Reader K.H. (see the Mailbag for Feb. 8) says we haven’t been nice enough to Betty Friedan, the recently deceased author of “The Feminine Mystique” and co-founder of the National Organization for Women (see The Other Charlotte’s posts here, here, and here). So I offered to buy K.H. a copy of “The Feminine Mystique” if any professional feminist has a single kind thing to say about Fridan’s opposite number Phyllis (“Burn Her at the Stake”) Schlafly when Schlafly goes to the great beyond (which I hope will be never). In turn, I offered, K.H. must buy me a copy of Schlafly’s “A Choice, Not and Echo” if I’m proved correct in my prediction about the fem-establishment.

So K.H. now writes:

“I don’t think I’ll be able to take you up on that bet on the specified terms–of course feminists on the left will probably say nasty things about Phyllis Schafly…[with] plenty of comments about stakes and burning and such.

“My point (and I understand, after rereading what I wrote, how it was interpreted) was that when a prominent leader dies–Betty, Phyllis, whoever- it’s a time for respect and dignity from the media. Those who might hate one or the other don’t hate them because they’re murderers or something- it’s a disagreement over women’s roles, social structures, moral values, etc., and these disagreements happen between good people on both sides of the fence every day.

“I must also admit that I already own “The Feminine Mystique” as well– if you’re ever to make a similar bet, personally, I would highly recommend some essays by Katha Pollitt as a backup.”

OK, next bet will be a copy of  “Subject to Debate : Sense and Dissents on Women, Politics, and Culture” (do people really pay money to buy this stuff?). I agree with you, K.H., that every death is an invocation of the curse of mortality that binds us all, and so we must treat the dead with dignity. But their ideas live on, and those of Friedan–that being a middle-class suburban housewife is akin to a sentence to Auschwitz–were pernicious, destroying untold hundreds of thousands of marriages and creating a festering anti-male hostility on many women’s part that lingers to this day. And unfortunately, it’s hard to think of Betty Friedan without thinking of her ideas. Yes, she was a smart, tough, hard-working woman–but oh, the uses to which she put her talents!

Furthermore, TOC and I have sure been a lot nicer to Friedan than her fellow fem-ideologue Germaine Greer, who has got to win the prize for the World’s Cattiest Obituary (TOC also has a post on Greer’s piece here). A sample:

“In 1972, Betty and I, and Helvi Sipila of the United Nations, were together in Iran as guests of the Women’s Organisation of Iran, and once again I had difficulty in dissociating myself from Betty, who would usually take over my allotted speaking time as well as her own and inveigh against younger feminists who burned bras and talked dirty. Her line was that American feminists had taken power, that everything was on the move and the Iranian women should follow suit. ‘There’s more to life than a chicken in every paht!’ Betty would howl. She would pour scorn on a life spent reheating TV dinners to women with a houseful of servants. When we were in the air-conditioned Cadillac, she never spoke to me, but rested with her head against the leather and closed her eyes. When I was talking to one of our minders about the particular way Iranian women wore the veil, she yelled “Don’t you know the veil has been abahlished in Iran?” If she had opened her eyes she would have seen that the women in the streets were all veiled.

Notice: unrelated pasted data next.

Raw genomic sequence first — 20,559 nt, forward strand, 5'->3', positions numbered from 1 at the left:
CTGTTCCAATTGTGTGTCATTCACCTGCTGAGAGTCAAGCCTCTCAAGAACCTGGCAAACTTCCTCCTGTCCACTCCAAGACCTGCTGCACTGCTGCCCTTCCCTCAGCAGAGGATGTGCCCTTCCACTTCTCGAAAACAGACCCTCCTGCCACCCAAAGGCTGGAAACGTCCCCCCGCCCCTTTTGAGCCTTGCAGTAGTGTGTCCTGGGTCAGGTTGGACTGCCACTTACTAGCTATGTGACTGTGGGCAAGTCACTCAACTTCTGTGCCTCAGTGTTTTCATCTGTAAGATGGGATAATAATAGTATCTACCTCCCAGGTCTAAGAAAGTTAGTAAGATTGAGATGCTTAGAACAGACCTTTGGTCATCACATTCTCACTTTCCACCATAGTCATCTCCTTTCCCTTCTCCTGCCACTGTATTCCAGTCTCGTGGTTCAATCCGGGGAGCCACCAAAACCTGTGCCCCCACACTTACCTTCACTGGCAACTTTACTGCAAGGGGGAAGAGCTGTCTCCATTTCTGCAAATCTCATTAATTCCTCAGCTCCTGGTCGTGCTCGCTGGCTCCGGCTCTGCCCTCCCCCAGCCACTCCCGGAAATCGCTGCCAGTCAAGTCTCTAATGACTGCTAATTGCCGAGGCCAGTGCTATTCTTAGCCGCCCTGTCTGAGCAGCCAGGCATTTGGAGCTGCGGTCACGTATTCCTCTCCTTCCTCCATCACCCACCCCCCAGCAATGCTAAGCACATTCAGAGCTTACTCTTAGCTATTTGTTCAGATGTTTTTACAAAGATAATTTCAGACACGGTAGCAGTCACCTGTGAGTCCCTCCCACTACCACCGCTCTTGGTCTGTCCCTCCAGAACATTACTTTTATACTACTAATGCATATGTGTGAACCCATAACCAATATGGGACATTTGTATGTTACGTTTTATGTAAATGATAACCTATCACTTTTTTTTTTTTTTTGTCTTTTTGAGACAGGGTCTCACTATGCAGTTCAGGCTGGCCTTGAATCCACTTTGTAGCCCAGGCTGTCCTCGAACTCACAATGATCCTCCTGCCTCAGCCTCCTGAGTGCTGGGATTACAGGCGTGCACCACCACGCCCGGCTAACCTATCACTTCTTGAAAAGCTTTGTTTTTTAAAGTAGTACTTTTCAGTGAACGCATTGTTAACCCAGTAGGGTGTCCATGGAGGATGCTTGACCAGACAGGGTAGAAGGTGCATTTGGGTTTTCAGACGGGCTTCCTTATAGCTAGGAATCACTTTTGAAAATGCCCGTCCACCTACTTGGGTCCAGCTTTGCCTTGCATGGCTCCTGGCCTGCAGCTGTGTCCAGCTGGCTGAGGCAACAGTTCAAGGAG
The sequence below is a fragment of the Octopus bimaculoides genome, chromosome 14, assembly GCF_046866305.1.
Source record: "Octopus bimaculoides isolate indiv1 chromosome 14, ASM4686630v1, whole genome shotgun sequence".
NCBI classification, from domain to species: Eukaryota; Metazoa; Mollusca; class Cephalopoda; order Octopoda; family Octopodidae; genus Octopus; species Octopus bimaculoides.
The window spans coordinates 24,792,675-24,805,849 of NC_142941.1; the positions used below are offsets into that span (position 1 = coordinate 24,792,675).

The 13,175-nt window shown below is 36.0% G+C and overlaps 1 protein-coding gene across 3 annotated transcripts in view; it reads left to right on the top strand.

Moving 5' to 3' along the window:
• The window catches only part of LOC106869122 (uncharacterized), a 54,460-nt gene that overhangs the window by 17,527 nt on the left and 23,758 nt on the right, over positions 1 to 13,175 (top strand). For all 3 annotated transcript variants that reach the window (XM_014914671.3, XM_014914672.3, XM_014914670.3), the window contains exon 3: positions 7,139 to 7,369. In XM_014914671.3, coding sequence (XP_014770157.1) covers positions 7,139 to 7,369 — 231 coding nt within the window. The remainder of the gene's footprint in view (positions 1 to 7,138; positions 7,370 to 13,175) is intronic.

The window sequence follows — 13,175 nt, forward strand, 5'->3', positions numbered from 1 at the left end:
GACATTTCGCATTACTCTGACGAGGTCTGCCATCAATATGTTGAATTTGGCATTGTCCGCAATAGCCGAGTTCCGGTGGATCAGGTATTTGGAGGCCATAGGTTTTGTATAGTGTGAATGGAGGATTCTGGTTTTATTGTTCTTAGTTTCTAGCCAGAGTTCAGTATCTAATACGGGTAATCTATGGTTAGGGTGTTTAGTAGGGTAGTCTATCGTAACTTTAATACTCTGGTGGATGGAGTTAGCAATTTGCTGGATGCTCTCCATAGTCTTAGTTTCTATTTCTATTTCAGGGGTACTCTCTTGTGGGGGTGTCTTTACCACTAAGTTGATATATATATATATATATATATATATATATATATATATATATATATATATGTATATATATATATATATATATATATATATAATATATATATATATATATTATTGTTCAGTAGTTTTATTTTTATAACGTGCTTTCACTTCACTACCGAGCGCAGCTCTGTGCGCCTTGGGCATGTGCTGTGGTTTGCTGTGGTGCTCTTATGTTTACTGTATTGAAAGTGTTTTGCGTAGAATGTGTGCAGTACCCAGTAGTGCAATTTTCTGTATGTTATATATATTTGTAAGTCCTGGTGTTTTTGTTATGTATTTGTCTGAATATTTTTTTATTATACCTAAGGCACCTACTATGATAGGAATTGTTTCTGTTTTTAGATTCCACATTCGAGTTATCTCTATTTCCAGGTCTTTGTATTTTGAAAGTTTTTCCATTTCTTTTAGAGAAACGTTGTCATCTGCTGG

“Betty’s imperiousness had the shah’s courtiers completely flummoxed. She ordered a respirator for her hotel room and one was brought over from the children’s hospital. Three days later the courtiers asked me if it would be possible to remove it, as the hospital only had two and she wasn’t using hers. I told them to go ahead and grab it, and that I would deal with Betty myself, but she didn’t seem to notice that it was gone.

“Again and again our escorts, aristocratic ladies with bleached hair and eyebrows, dressed from head to toe by Guy Laroche, would ask me to explain Betty’s behaviour. ‘Please, Mrs Greer, she behaves so strangely, we think she may be drinking. She shouts at us, and when we try to explain she walks away. Sometimes her speech is strange.'”

I love that bit about Friedan hogging the stage on Greer, feminism’s most famous exhibitionist. Talk about the “paht” calling the kettle black! Indeed after reading Greer’s obitituary, I actually came to like Friedan a bit. Unlike Greer, who called for–as she still calls for–a bra-burning revolution against all existing social institutions, Friedan was essentially an “equality” feminist who continued to believe in the family and whose main platform was expanded opportunity for women in the workplace. As Greer writes:

“Betty was disconcerted by lesbianism, leery of abortion and ultimately concerned for the men whose ancient privileges she feared were being eroded. Betty was actually very feminine, very keen on pretty clothes and very responsive to male attention, of which she got rather more than you might think.”

So underneath it all, Betty Friedan liked men, liked being a woman, and wanted to work within the system–and you can’t fault that.